Jospeph Kavaloski explains why Jürgen Klopp’s tactical flexibility will aid him this season.
Under Brendan Rodgers, the term “flexibility” was one that Liverpool fans hated to hear. Rodgers was infamous for constantly tinkering with formations between, and even during, critical matches. Key attacking players like Raheem Sterling and Lazar Markovic saw their talents wasted in defensive wing-back positions.
As a result of those poor managerial choices, Sterling is now in Manchester City blue and Markovic looks a shell of the player who arrived at Anfield for a tidy £20 million sum. The FA Cup semifinal against Aston Villa in 2014 also comes to mind as one of Rodgers’ lowest points where he attempted to change the formation constantly in hopes of revitalizing his slumping team.
Now that Rodgers is gone (and still making delusional comments this time for Celtic) Jürgen Klopp has brought back the importance of tactical flexibility—in a good way. His tactical strategy is based around flexibility among the squad’s attacking players to confuse opposing defences and break them down with quick, intricate passing.
Rather than sticking Coutinho at fullback to make up for Moreno’s mistakes, Klopp is employing an attacking setup that interchanges beautifully and causes headaches for opposing defences. Whether it be moving Firmino between attacking midfield and striker or Adam Lallana’s new position in a deeper lying central midfield role, Klopp is using his current players and recruiting new ones to be positionally flexible
Liverpool’s two biggest signings this summer, Sadio Mané and Georginio Wijnaldum, are perfect examples of players that can be deployed in multiple spots. Mané can play anywhere across the front line, including as a false nine similar to Firmino. Wijnaldum primarily played attacking midfield for Newcastle last season after being a box-to-box midfielder in the Eredivisie for PSV Eindhoven.
Although Mané will likely spend the majority of his time on the right wing and Wijnladum in central midfield, each player can easily be shifted during a match to a different spot without losing any effectiveness.
Two of Klopp’s favourite players from the squad he inherited, Roberto Firmino and Adam Lallana, have been shifted around different positions under the German. Firmino has played both as a number 10 and in a false nine role while also being shifted to the right side of Klopp’s attacking midfield. Lallana, on the other hand, looks to be primed for a central midfield role as a result of Liverpool’s glut of attacking midfielders.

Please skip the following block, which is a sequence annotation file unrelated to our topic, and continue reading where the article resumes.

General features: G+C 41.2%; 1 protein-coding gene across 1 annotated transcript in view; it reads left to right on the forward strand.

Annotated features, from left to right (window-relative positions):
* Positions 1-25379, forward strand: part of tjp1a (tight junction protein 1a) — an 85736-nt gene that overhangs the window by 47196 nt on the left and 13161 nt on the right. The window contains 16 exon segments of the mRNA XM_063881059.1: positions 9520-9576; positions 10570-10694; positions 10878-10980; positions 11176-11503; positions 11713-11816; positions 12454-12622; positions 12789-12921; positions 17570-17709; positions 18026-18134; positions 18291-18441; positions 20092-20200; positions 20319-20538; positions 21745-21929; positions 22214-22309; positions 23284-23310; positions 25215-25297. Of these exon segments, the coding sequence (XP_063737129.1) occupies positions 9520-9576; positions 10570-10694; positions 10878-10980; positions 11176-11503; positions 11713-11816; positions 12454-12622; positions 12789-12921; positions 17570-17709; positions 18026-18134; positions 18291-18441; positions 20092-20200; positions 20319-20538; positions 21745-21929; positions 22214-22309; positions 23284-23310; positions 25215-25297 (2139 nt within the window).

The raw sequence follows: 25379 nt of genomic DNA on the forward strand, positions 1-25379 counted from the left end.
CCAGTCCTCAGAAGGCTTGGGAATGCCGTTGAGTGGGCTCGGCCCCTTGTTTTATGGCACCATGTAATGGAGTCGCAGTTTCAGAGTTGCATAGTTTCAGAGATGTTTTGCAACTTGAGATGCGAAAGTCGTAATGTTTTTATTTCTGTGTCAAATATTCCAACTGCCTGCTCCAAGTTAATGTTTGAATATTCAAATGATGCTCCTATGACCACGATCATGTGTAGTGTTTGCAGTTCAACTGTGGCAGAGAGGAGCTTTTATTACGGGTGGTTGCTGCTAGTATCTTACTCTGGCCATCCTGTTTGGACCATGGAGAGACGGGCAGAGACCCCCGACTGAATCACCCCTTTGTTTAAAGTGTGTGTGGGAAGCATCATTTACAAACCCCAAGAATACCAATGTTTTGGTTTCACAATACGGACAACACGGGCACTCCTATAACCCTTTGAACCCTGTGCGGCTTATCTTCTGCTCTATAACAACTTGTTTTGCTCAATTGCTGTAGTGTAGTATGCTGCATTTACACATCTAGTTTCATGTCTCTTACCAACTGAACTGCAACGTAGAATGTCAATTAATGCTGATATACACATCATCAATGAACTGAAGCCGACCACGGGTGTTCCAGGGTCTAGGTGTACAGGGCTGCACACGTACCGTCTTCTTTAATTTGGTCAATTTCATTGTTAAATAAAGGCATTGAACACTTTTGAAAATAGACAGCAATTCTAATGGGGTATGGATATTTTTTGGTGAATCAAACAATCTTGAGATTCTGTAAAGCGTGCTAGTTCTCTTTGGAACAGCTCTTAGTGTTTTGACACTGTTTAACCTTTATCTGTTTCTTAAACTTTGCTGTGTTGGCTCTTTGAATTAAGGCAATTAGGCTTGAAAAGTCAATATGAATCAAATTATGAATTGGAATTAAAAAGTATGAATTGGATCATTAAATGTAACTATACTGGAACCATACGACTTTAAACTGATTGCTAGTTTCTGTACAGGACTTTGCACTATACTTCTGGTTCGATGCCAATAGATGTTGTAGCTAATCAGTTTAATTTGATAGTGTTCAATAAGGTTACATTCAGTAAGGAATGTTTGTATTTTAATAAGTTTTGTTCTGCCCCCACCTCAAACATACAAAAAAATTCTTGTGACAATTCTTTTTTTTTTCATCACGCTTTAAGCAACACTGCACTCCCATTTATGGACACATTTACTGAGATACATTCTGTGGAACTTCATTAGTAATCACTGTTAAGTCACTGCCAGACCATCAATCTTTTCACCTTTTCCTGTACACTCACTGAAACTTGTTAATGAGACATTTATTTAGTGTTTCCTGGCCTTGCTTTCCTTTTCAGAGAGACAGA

Both of these players are valued highly under Klopp because of their ability to play multiple positions without losing effectiveness both in both attack and defence.
Firmino and Lallana are almost irreplaceable in the Liverpool side due to their tactical intelligence as well as their incredible pressing abilities. Each player averaged about two tackles per match last season, an excellent output for an attacking player. This defensive aptitude allows each player to be moved to different positions without the concern of the defence becoming exposed.
Lallana’s willingness to charge forward and play the role of an attacking midfielder while also having the stamina to get back and fulfill his box-to-box duties help make him one of the Reds’ most important players. Similarly, Firmino is able to interchange positions with Mané and Coutinho almost simultaneously thanks to his intelligent movement and versatile skill set. Lallana and Firmino perfectly embody the type of player Klopp loves – one that will never stop closing down the ball while also being able to play multiple positions even within the course of one match.
In this transfer window, Klopp has furthered his intentions for the tactically flexible player by spending big money only on those that can carry out his detailed tactical strategy. It is not surprising that Wijnaldum and Mané are virtually foils to that of Lallana and Firmino.
The brilliance of Philippe Coutinho and Daniel Sturridge is not to be ignored, but those four players are the intelligence behind Klopp’s tactical intentions. The ability to fill different roles among Liverpool’s attacking core is extremely challenging for defences to keep track of and, as we saw against Arsenal, will lead to many scintillating attacking displays.
Since the departure of Luis Suarez, the Reds have not had a team capable of completely blitzing opponents out of a match. With Klopp’s squad now built on tactical flexibility combined with individual brilliance, matches similar to Sunday’s are poised to become the norm rather than the exception.